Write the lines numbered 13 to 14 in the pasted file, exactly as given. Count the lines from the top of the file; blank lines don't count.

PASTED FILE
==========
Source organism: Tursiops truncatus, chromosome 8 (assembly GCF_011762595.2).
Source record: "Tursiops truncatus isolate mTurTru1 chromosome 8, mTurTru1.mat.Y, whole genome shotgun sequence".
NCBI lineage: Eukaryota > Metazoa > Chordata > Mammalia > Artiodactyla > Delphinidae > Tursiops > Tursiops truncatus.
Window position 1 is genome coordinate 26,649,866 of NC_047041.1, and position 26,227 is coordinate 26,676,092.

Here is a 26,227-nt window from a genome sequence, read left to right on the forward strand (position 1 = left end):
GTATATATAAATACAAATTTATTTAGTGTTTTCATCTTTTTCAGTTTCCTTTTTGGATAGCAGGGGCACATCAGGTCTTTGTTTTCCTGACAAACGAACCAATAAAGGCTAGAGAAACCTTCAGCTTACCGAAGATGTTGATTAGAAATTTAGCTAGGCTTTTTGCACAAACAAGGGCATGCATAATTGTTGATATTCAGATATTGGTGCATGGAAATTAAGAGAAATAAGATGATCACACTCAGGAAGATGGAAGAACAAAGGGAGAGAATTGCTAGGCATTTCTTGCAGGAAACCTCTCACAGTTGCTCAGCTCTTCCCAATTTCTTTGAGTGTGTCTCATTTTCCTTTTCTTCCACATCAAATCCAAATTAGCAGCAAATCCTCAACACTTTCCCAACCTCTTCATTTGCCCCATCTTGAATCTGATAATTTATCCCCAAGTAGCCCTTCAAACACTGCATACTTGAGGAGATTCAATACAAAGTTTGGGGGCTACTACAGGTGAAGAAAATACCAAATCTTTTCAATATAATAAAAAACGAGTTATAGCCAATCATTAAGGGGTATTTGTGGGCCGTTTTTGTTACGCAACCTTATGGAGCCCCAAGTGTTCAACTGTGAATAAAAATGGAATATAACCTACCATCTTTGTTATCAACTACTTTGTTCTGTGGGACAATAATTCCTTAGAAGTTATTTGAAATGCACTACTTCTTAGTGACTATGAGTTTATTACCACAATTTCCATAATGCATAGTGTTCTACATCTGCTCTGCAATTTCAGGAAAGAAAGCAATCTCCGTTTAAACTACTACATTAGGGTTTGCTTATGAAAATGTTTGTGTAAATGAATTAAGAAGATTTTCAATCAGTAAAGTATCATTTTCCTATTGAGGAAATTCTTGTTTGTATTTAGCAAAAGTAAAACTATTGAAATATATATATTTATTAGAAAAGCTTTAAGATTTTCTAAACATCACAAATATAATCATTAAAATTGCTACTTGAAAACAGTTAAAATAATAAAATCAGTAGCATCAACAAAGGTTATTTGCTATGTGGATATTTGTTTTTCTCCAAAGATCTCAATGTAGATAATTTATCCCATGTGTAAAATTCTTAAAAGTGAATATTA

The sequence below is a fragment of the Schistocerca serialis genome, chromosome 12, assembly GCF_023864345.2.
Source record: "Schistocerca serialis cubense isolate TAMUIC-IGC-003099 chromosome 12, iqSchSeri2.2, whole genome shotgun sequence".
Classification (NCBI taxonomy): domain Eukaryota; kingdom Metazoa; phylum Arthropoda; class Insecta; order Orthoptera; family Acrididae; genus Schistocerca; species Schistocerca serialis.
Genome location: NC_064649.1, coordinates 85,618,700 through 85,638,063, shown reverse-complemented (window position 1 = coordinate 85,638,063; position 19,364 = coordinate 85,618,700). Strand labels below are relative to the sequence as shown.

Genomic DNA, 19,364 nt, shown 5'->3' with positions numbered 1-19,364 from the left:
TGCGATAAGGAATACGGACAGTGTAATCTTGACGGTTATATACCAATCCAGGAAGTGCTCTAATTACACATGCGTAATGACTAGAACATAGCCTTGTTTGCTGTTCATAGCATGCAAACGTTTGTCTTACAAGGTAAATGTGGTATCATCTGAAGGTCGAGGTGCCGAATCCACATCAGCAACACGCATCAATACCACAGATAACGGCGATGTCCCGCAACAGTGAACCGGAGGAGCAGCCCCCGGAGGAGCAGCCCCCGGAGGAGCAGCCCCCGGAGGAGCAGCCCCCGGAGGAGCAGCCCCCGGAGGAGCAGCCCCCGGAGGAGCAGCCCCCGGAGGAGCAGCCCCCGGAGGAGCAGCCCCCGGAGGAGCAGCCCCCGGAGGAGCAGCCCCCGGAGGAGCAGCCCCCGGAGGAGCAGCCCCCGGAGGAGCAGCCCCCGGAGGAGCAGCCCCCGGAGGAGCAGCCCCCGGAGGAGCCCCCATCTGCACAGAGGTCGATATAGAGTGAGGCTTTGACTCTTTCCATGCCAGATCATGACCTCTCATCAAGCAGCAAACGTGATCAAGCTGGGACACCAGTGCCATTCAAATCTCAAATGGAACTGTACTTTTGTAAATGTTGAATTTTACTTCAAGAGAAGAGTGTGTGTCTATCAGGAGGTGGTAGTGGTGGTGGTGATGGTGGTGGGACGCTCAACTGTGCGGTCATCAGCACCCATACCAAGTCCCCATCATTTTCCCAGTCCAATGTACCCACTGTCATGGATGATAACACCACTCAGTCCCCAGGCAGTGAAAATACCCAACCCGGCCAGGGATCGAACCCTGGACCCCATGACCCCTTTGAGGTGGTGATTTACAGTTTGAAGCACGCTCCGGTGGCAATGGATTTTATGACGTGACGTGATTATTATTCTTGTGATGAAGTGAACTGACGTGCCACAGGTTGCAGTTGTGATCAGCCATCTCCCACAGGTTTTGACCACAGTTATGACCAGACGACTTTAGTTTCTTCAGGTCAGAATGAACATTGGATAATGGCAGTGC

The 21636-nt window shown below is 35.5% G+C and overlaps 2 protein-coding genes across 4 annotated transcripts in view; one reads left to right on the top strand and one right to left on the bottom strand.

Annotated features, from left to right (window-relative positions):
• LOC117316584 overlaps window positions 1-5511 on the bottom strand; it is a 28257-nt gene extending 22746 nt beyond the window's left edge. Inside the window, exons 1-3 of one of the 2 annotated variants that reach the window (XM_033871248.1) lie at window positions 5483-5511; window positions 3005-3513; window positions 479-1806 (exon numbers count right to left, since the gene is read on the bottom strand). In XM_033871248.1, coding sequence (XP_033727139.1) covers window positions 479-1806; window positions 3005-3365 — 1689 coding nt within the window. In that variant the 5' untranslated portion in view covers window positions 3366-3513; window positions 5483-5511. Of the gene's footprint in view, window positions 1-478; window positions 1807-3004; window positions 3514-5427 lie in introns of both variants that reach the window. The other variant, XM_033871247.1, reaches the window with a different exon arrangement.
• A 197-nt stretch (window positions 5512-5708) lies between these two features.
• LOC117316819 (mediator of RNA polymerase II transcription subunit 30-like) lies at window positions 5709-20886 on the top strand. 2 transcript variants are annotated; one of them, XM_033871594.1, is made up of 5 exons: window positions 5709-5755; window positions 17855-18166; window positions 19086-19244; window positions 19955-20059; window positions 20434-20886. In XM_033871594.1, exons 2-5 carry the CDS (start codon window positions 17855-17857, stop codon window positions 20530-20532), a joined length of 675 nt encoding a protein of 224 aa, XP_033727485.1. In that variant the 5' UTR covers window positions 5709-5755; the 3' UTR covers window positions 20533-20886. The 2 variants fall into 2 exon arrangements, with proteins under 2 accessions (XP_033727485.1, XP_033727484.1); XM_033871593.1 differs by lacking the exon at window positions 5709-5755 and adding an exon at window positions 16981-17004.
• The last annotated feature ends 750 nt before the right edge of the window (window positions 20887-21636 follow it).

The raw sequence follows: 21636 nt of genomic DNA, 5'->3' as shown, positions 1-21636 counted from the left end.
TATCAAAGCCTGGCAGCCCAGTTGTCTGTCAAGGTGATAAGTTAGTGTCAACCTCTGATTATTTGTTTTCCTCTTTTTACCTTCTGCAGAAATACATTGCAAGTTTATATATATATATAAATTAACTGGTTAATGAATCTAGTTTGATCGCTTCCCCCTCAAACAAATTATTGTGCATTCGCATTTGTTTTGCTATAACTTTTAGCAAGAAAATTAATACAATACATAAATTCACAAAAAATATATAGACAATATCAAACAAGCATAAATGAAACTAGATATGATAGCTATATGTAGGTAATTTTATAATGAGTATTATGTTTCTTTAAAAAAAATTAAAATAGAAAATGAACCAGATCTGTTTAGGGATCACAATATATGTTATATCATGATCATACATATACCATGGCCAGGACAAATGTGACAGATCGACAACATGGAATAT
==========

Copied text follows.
The 21636-nt window shown below is 35.5% G+C and overlaps 2 protein-coding genes across 4 annotated transcripts in view; one reads left to right on the top strand and one right to left on the bottom strand.

Annotated features, from left to right (window-relative positions):